Nothin’ But Trouble (Issue 703)

In which we are reminded to be careful about "sharing our experience" until we understand the details, no matter how tempting.

“Yeah, we’re already doing that…”

After speaking at a bank industry meeting, I chatted with a conference participant; after a bit, he described a cross-selling sales challenge with his sales team. Interested, I said, “Interesting… tell me more about that.”

He went on for a bit, then asked, “What strategies have you seen other banks use to increase their cross sells?”

Without much hesitation, the “ I’d love to be helpful” voice came out of my mouth. “Well,” I said, “two strategies we’ve seen work well in settings like yours are (strategy A) and (strategy B).”

I received the summary dismissal I deserved for my careless response: “Yeah, we’re already doing that.”

(In other words: “Unless you have something better than that, pal, I’m moving on.”)

One is tempted, at such moments, to recover by offering even more ideas, BIGGER ideas, BIGGER situations, saying something like, “Well, in another situation, I’ve seen… And in another situation….”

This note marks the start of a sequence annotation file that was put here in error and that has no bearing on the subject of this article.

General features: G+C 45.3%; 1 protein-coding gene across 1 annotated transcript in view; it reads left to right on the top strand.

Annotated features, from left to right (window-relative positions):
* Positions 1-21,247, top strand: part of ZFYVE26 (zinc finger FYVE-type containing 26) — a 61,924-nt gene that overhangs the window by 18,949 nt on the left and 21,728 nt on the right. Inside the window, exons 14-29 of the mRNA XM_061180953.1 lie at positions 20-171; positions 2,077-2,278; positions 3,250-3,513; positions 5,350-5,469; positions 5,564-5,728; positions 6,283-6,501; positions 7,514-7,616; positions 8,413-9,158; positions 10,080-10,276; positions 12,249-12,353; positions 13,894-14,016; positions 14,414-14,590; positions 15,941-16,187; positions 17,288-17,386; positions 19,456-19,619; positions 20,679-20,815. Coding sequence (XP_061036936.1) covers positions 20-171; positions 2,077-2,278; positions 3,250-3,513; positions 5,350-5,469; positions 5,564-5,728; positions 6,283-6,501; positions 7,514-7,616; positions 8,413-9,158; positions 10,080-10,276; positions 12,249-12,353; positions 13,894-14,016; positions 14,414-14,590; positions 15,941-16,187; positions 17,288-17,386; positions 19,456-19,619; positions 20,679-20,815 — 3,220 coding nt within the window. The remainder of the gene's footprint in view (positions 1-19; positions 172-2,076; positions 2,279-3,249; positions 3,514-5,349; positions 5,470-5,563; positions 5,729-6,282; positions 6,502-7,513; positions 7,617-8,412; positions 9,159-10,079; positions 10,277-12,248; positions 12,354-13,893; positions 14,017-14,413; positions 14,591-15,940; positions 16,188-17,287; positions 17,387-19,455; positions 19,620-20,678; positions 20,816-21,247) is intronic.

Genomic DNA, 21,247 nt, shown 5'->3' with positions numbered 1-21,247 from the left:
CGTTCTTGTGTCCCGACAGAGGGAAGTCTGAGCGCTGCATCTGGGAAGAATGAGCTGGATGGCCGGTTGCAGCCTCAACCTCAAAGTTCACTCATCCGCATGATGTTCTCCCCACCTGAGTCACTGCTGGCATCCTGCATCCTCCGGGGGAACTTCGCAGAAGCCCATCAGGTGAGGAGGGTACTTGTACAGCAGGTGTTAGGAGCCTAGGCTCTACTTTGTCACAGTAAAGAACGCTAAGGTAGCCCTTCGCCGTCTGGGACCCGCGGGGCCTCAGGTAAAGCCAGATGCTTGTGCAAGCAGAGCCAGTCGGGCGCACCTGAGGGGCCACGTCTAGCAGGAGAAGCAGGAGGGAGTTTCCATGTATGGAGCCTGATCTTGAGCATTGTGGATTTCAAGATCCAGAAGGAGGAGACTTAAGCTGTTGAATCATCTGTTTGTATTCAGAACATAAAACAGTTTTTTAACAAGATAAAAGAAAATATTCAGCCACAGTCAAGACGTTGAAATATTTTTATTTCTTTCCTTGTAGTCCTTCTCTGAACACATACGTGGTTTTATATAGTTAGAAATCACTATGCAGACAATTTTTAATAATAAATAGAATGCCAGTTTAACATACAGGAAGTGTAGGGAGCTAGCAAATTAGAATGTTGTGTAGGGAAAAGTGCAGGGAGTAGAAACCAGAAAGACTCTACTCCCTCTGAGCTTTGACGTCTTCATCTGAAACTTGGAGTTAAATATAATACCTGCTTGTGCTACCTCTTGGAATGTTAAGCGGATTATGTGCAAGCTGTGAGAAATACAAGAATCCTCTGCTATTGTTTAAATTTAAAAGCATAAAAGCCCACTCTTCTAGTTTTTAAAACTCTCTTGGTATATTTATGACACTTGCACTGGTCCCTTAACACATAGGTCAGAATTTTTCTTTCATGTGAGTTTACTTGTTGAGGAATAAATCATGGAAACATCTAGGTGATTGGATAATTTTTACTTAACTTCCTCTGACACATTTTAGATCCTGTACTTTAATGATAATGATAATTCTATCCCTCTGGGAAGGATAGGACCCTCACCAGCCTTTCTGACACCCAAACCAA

However, our odds of pinging the Thrill-o-Meter are low because we don’t know enough about the speaker’s situation; the odds of a more permanent brush off are high.

A more engaging answer to his question might have been, “Well, what have you tried so far?”

Once I’d heard about their attempts, I could say something like, “In similar situations, we’ve seen banks increase their cross sells from 2.8 to well over 4 within a few weeks. Give me your card. I’d love to hear more and share our experience. What day next week would be good for a deeper conversation?”

By speaking about results, we’ve whetted the appetite for more. There’s nothing to object to. Further conversation seems highly attractive.

Once engaged in further conversation, one can dig into the speaker’s details: “You mentioned when we spoke last that you had tried several approaches and didn’t see the lift you were expecting. Tell me: What exactly did you do?”

Once we have the additional details, we may be able to share some relevant experience or suggest other questions to ask. Until we get into the details, deep and specific, we can’t really tell what was done and why it might or might not have worked.

So, answer the question with a question to root out the details. Until that point, fast free advice ain’t nothin’ but trouble.

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